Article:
Workforce Retraining Critical to Strong Economic Rebound

The COVID pandemic has upended and disrupted labor markets in profound ways. Millions of jobs lost, many that may never return. A shift to remote work is also redefining traditional workplace practices. Many workers, particularly those in lower-wage, lower-skill jobs and people of color, are being impacted the most. How we address these forces and ensure that workers hardest hit by the pandemic have the opportunity to participate in the economy will be among the most critical questions of our recovery.

The Bay Area Council’s Workforce of the Future Committee, under the leadership of Co-Chairs Julius Robinson of Union Bank and Mahesh Kharkar of U.S. Bank, this week addressed those questions and focused on the importance or retraining workers through apprenticeships and work-based learning programs as a key piece of an equitable recovery.

Council President and CEO Jim Wunderman underscored the importance of the moment to ensure a recovery builds greater opportunity for lower-income communities who have been hurt most by the pandemic. “The opportunity for our region and state to retrain the workforce will be unprecedented,” Wunderman said. “The business leadership of the Bay Area needs to play a central role in how we recover by providing training and apprenticeships for good paying jobs and careers that benefit workers across our communities.”

Committee members also heard from Abby Snay, Deputy Secretary for the Future of Work at California’s Labor & Workforce Development Agency, on state workforce priorities coming out of the pandemic and a new social compact for California workers based on the findings of the recent Future of Work Commission report. Bijal Patel, Chairman of the California Hotel & Lodging Association and Jennifer Bielstein, Executive Director at the American Conservatory Theater, joined in a discussion about the workforce outlook in hospitality and the arts.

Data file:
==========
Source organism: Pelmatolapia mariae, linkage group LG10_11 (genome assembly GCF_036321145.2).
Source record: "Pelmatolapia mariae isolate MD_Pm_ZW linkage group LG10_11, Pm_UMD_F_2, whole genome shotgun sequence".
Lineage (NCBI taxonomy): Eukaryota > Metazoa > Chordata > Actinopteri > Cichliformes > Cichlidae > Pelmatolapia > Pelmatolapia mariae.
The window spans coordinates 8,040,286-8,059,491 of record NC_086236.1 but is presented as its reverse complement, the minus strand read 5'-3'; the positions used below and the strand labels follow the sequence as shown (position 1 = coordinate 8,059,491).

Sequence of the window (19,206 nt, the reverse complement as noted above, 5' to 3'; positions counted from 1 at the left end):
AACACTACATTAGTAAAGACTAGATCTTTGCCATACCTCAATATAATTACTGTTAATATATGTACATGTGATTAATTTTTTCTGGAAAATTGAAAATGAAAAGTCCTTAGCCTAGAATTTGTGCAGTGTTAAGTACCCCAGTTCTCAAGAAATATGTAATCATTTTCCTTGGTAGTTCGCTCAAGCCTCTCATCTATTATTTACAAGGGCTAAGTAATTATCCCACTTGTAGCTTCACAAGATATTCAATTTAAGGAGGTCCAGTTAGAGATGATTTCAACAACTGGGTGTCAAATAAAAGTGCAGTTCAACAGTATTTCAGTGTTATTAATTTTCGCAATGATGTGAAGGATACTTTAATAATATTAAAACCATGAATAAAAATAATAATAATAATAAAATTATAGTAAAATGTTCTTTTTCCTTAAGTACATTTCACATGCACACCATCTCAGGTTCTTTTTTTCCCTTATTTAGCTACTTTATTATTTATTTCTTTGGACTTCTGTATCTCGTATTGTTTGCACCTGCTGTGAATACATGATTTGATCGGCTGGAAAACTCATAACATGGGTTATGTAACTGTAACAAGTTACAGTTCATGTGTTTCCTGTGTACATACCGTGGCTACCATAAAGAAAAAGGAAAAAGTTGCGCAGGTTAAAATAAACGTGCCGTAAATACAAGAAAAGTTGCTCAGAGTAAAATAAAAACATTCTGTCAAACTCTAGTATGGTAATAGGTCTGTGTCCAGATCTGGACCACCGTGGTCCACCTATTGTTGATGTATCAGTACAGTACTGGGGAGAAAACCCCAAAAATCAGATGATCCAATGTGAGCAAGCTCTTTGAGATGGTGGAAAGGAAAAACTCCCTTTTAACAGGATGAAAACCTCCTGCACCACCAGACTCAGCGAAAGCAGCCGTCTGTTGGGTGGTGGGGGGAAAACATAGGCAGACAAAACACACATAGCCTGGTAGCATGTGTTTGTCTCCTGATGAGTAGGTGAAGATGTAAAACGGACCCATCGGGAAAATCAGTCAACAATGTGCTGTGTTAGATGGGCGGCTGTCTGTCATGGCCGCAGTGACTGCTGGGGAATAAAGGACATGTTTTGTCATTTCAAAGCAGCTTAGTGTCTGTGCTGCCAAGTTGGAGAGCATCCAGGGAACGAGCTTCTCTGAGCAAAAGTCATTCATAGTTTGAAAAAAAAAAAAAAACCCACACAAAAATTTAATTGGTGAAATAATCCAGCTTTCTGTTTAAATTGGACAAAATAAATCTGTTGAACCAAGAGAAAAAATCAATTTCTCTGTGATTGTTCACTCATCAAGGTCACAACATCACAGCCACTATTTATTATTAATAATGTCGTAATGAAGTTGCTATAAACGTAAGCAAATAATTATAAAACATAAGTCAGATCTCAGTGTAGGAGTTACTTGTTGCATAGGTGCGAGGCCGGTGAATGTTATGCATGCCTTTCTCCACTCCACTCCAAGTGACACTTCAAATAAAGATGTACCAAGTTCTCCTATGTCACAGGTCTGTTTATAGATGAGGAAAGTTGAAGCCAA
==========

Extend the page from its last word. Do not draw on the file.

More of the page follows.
As vaccinations in California continue to pick up pace in California, it is crucial that we begin to retrain workers and reconnect the unemployed to well-paid roles that build equitable opportunity and avert a long-term economic slowdown in the Bay Area and California. To get involved in the Workforce of the Future Committee, please contact Policy Manager Henry Bartholomay.

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